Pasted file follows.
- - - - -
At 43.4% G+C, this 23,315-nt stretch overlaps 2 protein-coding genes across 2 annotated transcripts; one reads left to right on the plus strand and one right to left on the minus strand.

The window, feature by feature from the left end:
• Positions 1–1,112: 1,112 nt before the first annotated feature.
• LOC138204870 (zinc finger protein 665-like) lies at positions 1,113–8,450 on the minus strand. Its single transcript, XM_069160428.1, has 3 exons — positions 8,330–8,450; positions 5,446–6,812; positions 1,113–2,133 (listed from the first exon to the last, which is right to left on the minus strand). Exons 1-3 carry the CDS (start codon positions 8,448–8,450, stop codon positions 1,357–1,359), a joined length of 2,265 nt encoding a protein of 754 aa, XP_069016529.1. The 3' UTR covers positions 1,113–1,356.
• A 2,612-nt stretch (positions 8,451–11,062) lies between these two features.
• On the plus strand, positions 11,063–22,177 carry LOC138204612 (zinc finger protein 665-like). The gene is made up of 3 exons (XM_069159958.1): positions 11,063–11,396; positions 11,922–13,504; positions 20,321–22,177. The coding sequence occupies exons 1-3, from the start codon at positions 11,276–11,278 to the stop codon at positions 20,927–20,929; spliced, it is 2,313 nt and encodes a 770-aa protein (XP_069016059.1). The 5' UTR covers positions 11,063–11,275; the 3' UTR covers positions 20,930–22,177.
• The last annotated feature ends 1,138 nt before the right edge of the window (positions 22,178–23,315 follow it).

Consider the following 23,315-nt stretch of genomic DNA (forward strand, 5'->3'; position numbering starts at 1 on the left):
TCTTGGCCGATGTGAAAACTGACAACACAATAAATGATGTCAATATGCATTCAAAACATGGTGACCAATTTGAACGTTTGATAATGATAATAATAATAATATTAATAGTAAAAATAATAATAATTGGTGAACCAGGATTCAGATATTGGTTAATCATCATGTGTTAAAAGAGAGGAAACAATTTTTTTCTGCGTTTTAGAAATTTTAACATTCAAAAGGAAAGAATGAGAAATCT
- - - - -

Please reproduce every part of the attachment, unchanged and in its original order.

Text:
At 43.4% G+C, this 23,315-nt stretch overlaps 2 protein-coding genes across 2 annotated transcripts; one reads left to right on the plus strand and one right to left on the minus strand.

The window, feature by feature from the left end:
• Positions 1–1,112: 1,112 nt before the first annotated feature.
• LOC138204870 (zinc finger protein 665-like) lies at positions 1,113–8,450 on the minus strand. Its single transcript, XM_069160428.1, has 3 exons — positions 8,330–8,450; positions 5,446–6,812; positions 1,113–2,133 (listed from the first exon to the last, which is right to left on the minus strand). Exons 1-3 carry the CDS (start codon positions 8,448–8,450, stop codon positions 1,357–1,359), a joined length of 2,265 nt encoding a protein of 754 aa, XP_069016529.1. The 3' UTR covers positions 1,113–1,356.
• A 2,612-nt stretch (positions 8,451–11,062) lies between these two features.
• On the plus strand, positions 11,063–22,177 carry LOC138204612 (zinc finger protein 665-like). The gene is made up of 3 exons (XM_069159958.1): positions 11,063–11,396; positions 11,922–13,504; positions 20,321–22,177. The coding sequence occupies exons 1-3, from the start codon at positions 11,276–11,278 to the stop codon at positions 20,927–20,929; spliced, it is 2,313 nt and encodes a 770-aa protein (XP_069016059.1). The 5' UTR covers positions 11,063–11,275; the 3' UTR covers positions 20,930–22,177.
• The last annotated feature ends 1,138 nt before the right edge of the window (positions 22,178–23,315 follow it).

Consider the following 23,315-nt stretch of genomic DNA (forward strand, 5'->3'; position numbering starts at 1 on the left):
TCTTGGCCGATGTGAAAACTGACAACACAATAAATGATGTCAATATGCATTCAAAACATGGTGACCAATTTGAACGTTTGATAATGATAATAATAATAATATTAATAGTAAAAATAATAATAATTGGTGAACCAGGATTCAGATATTGGTTAATCATCATGTGTTAAAAGAGAGGAAACAATTTTTTTCTGCGTTTTAGAAATTTTAACATTCAAAAGGAAAGAATGAGAAATCT